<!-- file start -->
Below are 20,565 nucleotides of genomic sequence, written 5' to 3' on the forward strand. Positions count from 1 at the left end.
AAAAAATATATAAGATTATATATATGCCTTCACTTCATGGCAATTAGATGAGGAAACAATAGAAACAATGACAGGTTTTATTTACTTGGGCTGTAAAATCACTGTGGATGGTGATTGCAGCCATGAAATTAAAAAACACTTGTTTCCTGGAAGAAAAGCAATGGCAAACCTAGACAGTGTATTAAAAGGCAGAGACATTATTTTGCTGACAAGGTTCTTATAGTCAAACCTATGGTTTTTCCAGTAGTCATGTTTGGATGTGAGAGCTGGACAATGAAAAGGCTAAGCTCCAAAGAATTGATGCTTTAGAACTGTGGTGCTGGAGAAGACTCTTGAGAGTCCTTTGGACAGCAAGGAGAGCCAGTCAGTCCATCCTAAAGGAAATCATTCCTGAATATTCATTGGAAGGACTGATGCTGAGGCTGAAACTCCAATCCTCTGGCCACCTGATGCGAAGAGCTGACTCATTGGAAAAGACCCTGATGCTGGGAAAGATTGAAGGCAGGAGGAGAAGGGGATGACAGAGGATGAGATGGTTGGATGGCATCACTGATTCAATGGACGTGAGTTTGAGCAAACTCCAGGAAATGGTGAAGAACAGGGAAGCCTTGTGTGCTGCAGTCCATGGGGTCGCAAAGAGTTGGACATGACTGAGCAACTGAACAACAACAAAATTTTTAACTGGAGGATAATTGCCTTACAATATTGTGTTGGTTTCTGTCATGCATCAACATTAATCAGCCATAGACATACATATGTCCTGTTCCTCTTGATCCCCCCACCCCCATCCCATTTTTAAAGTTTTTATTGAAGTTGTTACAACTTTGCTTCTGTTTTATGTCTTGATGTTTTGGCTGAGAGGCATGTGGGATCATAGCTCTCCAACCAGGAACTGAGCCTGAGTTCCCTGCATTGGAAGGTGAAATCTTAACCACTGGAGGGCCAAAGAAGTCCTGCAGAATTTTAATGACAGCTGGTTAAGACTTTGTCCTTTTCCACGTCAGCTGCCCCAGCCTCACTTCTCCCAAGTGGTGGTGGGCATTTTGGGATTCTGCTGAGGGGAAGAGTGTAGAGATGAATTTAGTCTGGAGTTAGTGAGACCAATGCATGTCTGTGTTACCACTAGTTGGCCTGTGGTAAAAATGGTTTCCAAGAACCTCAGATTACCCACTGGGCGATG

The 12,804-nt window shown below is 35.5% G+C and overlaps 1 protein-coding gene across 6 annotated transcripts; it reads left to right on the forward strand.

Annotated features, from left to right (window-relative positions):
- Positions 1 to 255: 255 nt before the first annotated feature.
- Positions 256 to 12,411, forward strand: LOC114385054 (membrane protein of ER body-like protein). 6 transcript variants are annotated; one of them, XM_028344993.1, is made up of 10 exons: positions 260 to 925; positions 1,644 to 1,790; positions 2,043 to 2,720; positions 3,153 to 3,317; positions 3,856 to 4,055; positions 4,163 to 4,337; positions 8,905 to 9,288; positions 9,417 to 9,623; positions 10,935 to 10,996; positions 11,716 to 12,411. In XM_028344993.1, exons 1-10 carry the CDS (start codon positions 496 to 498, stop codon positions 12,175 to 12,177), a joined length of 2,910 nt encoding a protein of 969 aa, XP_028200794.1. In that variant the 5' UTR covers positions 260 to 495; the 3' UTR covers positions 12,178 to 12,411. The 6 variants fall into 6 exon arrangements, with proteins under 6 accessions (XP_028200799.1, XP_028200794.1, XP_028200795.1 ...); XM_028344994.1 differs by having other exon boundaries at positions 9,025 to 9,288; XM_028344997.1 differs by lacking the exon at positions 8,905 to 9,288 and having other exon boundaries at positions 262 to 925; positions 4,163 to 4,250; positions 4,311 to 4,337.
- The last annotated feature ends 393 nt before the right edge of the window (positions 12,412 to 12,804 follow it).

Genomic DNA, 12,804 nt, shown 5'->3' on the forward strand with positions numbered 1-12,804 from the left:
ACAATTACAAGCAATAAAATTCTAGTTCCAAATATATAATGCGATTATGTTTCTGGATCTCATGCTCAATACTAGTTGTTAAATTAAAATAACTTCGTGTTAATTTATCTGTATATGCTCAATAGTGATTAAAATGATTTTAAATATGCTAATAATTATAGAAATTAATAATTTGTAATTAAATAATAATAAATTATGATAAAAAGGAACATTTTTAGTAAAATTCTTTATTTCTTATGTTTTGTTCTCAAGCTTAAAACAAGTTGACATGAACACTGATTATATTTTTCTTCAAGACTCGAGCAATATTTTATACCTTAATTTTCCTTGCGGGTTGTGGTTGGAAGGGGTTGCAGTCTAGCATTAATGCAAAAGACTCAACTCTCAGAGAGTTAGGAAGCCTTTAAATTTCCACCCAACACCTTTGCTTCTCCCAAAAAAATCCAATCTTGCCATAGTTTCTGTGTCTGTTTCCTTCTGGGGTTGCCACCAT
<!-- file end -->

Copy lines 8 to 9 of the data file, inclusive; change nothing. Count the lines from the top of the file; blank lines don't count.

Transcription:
Genomic DNA, 12,804 nt, shown 5'->3' on the forward strand with positions numbered 1-12,804 from the left:
ACAATTACAAGCAATAAAATTCTAGTTCCAAATATATAATGCGATTATGTTTCTGGATCTCATGCTCAATACTAGTTGTTAAATTAAAATAACTTCGTGTTAATTTATCTGTATATGCTCAATAGTGATTAAAATGATTTTAAATATGCTAATAATTATAGAAATTAATAATTTGTAATTAAATAATAATAAATTATGATAAAAAGGAACATTTTTAGTAAAATTCTTTATTTCTTATGTTTTGTTCTCAAGCTTAAAACAAGTTGACATGAACACTGATTATATTTTTCTTCAAGACTCGAGCAATATTTTATACCTTAATTTTCCTTGCGGGTTGTGGTTGGAAGGGGTTGCAGTCTAGCATTAATGCAAAAGACTCAACTCTCAGAGAGTTAGGAAGCCTTTAAATTTCCACCCAACACCTTTGCTTCTCCCAAAAAAATCCAATCTTGCCATAGTTTCTGTGTCTGTTTCCTTCTGGGGTTGCCACCAT